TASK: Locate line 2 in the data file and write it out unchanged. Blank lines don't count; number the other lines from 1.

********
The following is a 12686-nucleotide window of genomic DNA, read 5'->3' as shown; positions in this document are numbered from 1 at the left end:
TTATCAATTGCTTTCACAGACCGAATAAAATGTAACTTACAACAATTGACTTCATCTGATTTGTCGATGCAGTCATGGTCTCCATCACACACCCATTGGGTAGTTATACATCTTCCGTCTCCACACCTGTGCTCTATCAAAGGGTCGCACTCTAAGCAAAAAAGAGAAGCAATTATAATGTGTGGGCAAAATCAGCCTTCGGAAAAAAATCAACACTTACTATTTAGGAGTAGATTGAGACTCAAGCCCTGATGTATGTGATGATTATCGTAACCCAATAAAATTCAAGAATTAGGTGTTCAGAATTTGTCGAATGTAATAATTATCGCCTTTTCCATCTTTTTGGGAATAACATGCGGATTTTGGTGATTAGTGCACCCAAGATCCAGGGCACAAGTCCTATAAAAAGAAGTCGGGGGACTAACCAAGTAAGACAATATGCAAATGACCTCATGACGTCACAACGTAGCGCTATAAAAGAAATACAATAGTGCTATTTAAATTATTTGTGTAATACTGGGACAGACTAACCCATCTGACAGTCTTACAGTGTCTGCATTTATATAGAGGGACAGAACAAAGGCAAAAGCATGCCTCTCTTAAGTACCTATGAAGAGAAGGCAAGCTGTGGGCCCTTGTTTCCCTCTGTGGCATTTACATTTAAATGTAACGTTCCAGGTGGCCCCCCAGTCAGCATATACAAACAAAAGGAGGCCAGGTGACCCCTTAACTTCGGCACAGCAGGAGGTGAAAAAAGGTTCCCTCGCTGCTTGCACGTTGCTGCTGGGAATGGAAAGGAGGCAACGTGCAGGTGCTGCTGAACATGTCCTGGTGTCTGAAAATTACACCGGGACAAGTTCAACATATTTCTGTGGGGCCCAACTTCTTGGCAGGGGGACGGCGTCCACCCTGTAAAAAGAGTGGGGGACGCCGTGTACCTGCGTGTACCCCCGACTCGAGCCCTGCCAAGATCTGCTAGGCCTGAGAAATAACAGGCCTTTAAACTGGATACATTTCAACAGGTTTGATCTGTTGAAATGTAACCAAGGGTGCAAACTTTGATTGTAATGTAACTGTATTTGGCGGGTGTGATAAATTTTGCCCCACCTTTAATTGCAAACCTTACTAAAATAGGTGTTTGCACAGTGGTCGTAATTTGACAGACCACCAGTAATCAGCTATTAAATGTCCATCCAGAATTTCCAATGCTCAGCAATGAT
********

TTATCAATTGCTTTCACAGACCGAATAAAATGTAACTTACAACAATTGACTTCATCTGATTTGTCGATGCAGTCATGGTCTCCATCACACACCCATTGGGTAGTTATACATCTTCCGTCTCCACACCTGTGCTCTATCAAAGGGTCGCACTCTAAGCAAAAAAGAGAAGCAATTATAATGTGTGGGCAAAATCAGCCTTCGGAAAAAAATCAACACTTACTATTTAGGAGTAGATTGAGACTCAAGCCCTGATGTATGTGATGATTATCGTAACCCAATAAAATTCAAGAATTAGGTGTTCAGAATTTGTCGAATGTAATAATTATCGCCTTTTCCATCTTTTTGGGAATAACATGCGGATTTTGGTGATTAGTGCACCCAAGATCCAGGGCACAAGTCCTATAAAAAGAAGTCGGGGGACTAACCAAGTAAGACAATATGCAAATGACCTCATGACGTCACAACGTAGCGCTATAAAAGAAATACAATAGTGCTATTTAAATTATTTGTGTAATACTGGGACAGACTAACCCATCTGACAGTCTTACAGTGTCTGCATTTATATAGAGGGACAGAACAAAGGCAAAAGCATGCCTCTCTTAAGTACCTATGAAGAGAAGGCAAGCTGTGGGCCCTTGTTTCCCTCTGTGGCATTTACATTTAAATGTAACGTTCCAGGTGGCCCCCCAGTCAGCATATACAAACAAAAGGAGGCCAGGTGACCCCTTAACTTCGGCACAGCAGGAGGTGAAAAAAGGTTCCCTCGCTGCTTGCACGTTGCTGCTGGGAATGGAAAGGAGGCAACGTGCAGGTGCTGCTGAACATGTCCTGGTGTCTGAAAATTACACCGGGACAAGTTCAACATATTTCTGTGGGGCCCAACTTCTTGGCAGGGGGACGGCGTCCACCCTGTAAAAAGAGTGGGGGACGCCGTGTACCTGCGTGTACCCCCGACTCGAGCCCTGCCAAGATCTGCTAGGCCTGAGAAATAACAGGCCTTTAAACTGGATACATTTCAACAGGTTTGATCTGTTGAAATGTAACCAAGGGTGCAAACTTTGATTGTAATGTAACTGTATTTGGCGGGTGTGATAAATTTTGCCCCACCTTTAATTGCAAACCTTACTAAAATAGGTGTTTGCACAGTGGTCGTAATTTGACAGACCACCAGTAATCAGCTATTAAATGTCCATCCAGAATTTCCAATGCTCAGCAATGAT